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Mobile apps making Do-Not-Call Act obsolete

It once took an act of Congress to block unwanted calls, now it just takes a smartphone app.
Submitted by Steven Max Patterson on Wed, 04/16/14 - 10:07am.

The top-four call-blocking smartphone apps - Mr. Number, True Caller, WhitePages Current, and Call Blocker - have been downloaded over 20 million times. Tied for the No. 4 call-blocking app, WhitePages Current claims to have identified 7 billion incoming calls and texts.

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Google Glass gets a makeover before reintroducing itself to the public

Google’s announcement of the public sale of Glass and last night’s release of new Glass features and an upgrade to Android KitKat is big news for the wearable community.
Submitted by Steven Max Patterson on Tue, 04/15/14 - 3:29pm.

There is a subculture of wearable technology enthusiasts and developers that has been buying Glass, following Glass, chasing invitations to buy Glass, and tracking Glass’s developments on RSS feeds and Google Plus. This group has been abuzz with the news of the public sale of Glass for more than a month.

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Android malware is rare, but some choose it deliberately

Google's recently released numbers on Android malware include those who root with custom ROMs.
Submitted by Steven Max Patterson on Thu, 04/10/14 - 1:33pm.

Google just released its latest numbers of potentially harmful apps (PHA) installed on Android devices. Based on data from 4 billion app installations, only 0.18% of users go forward with an app installation after being warned that it may be insecure, according to Google.

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Qualcomm's new 64-bit processors: Blurring the lines between mobile and wired internet

While a 64-bit processor may seem like overkill for today's mobile devices, it's a sign of things to come.
Submitted by Steven Max Patterson on Thu, 04/10/14 - 11:17am.

In the context of today’s smartphones, it’s hard to imagine a 64-bit processor-powered mobile device when 32-bit processors will do the job for most mobile users. The 32-bit processor in most consumers’ pockets hasn’t reached its limits. A 32-bit processor supports up to four gigabytes of directly addressable RAM. Most smartphones don’t use more than one or two gigabytes of RAM, so there is still plenty of head room.

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Microsoft scores against Android by relinquishing control of Windows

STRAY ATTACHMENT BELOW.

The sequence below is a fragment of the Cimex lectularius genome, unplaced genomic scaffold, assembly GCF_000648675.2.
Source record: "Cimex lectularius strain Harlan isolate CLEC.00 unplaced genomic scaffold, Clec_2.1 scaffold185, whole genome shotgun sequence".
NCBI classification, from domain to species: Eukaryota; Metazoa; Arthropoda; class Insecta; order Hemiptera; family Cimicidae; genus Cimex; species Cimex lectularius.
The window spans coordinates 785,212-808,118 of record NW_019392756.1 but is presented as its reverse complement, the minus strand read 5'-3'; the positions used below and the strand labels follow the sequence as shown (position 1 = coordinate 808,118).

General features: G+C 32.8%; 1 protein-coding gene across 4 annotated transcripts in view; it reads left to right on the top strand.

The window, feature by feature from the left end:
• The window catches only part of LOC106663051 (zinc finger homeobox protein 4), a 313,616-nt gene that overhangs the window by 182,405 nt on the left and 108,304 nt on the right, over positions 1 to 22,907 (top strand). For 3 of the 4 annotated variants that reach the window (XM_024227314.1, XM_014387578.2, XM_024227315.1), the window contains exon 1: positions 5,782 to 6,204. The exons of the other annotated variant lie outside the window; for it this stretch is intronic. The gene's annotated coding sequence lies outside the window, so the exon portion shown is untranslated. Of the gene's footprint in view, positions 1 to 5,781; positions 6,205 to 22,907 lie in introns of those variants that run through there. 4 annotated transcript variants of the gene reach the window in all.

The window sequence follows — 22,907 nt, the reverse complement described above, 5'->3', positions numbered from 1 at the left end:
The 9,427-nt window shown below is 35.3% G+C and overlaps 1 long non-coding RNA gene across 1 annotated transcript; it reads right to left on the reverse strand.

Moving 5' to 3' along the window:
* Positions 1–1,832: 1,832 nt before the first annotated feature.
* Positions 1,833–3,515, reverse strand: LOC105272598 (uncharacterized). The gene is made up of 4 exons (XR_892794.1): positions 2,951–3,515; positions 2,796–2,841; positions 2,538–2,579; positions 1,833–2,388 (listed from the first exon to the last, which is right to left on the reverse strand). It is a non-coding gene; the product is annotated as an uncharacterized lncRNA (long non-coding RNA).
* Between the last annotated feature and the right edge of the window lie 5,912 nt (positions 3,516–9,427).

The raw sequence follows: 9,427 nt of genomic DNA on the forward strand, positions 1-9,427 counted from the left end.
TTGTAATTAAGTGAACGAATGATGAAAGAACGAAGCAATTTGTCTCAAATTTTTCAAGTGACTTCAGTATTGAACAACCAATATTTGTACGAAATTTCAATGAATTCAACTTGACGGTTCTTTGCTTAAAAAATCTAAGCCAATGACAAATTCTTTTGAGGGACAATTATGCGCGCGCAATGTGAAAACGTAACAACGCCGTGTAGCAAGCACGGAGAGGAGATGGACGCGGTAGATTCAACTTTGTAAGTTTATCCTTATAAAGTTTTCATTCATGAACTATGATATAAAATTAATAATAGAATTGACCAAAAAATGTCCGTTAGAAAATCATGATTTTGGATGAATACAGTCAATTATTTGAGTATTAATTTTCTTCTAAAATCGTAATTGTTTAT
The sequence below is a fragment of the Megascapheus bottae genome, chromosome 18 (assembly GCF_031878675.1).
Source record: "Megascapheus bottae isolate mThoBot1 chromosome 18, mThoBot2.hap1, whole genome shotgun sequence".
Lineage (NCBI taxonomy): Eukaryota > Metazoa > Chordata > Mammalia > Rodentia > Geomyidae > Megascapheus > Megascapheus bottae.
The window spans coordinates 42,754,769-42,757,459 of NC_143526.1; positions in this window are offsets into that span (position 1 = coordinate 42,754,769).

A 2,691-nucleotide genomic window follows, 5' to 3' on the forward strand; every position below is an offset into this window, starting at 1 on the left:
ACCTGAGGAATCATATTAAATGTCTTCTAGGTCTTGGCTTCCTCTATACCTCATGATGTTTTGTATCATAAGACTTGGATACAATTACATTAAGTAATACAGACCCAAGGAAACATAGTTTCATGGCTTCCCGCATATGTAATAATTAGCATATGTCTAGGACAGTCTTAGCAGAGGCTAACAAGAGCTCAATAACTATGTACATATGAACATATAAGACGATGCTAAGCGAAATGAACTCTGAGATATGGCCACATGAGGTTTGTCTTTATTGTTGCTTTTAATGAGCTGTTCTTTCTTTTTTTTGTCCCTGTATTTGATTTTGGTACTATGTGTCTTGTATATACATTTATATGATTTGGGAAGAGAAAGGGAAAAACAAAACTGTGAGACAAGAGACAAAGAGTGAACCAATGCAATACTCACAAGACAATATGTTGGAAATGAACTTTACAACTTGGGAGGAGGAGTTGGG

At Microsoft's Build developer conference, Microsoft gave up control of its Windows 8 royalties for devices with screens smaller than 9 inches.
Submitted by Steven Max Patterson on Thu, 04/03/14 - 4:32pm.


When the mobile bell finally rang at Microsoft, like a punch-drunk fighter, Ballmer came into the ring punching the air as he tried to control the mobile phone market like the company once did desktops.

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Apple's attention problem

The iPhone has been a fashion statement for years, but with market share beginning to slide, Apple needs to re-capture consumers' attention to compete with Android.
Submitted by Steven Max Patterson on Thu, 04/03/14 - 1:50pm.

Credit: Kantar Worldpanel

The iPhone is fashionable in part because of Apple’s designers and in part because consumers see Apple as an innovator. Tim Cook summed up Apple’s definition of innovation in an interview with NBC’s Brian Williams a little over a year ago:

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China has a market to accommodate Apple's 4G iPad

In China, Apple's premium brand strategy is targeted at the same wealthy buyers of Este Lauder cosmetics, BMW cars and Burberry clothing.
Submitted by Steven Max Patterson on Wed, 04/02/14 - 10:01am.


Apple announced that its 4G LTE iPad is on sale today in China, one of the two Chinas. Apple can’t compete with Android in the entire Chinese market.

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Is Oculus a vanity project for Zuckerberg?

Oculus has its technological benefits, but there may be only one reason Facebook spent $2 billion for the company.
Submitted by Steven Max Patterson on Thu, 03/27/14 - 2:08pm.

Trying really hard, one can imagine a technology-based argument to integrate Occulus VR virtual reality goggles into Facebook. It would be really cool to experience Facebook’s newsfeed as a simulated reality. A virtual reality experience of a friend’s black diamond snowboard run would be amazing. If that were the case, though, Facebook would be working with every virtual reality company, maybe fund a few, and thus efficiently spread its bet on a virtual Facebook reality over many of these ventures.

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MIT researchers bring Javascript to Google Glass

Open Source Wearscript puts Javascript on Google Glass, with many new, and some unexpected, input choices.
Submitted by Steven Max Patterson on Thu, 03/27/14 - 9:33am.

Earlier this week, Brandyn White, a PhD candidate at the University of Maryland, and Scott Greenwald, a PhD candidate at MIT, led a workshop at the MIT Media Lab to showcase an open source project called WearScript, a Javascript environment that runs on Google Glass. The category of wearables is still evolving.

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Why the Moto 360 will succeed where other smartwatches failed

Motorola introduced the Moto 360, making voice the primary user interface for wearables.
Submitted by Steven Max Patterson on Fri, 03/21/14 - 8:53am.

There are some big differences between the Moto 360 and every other wearable: no buttons to push or touchscreens to swipe thanks to a user interface (UI) designed for voice commands. At the core of wearable design is hands-free functionality.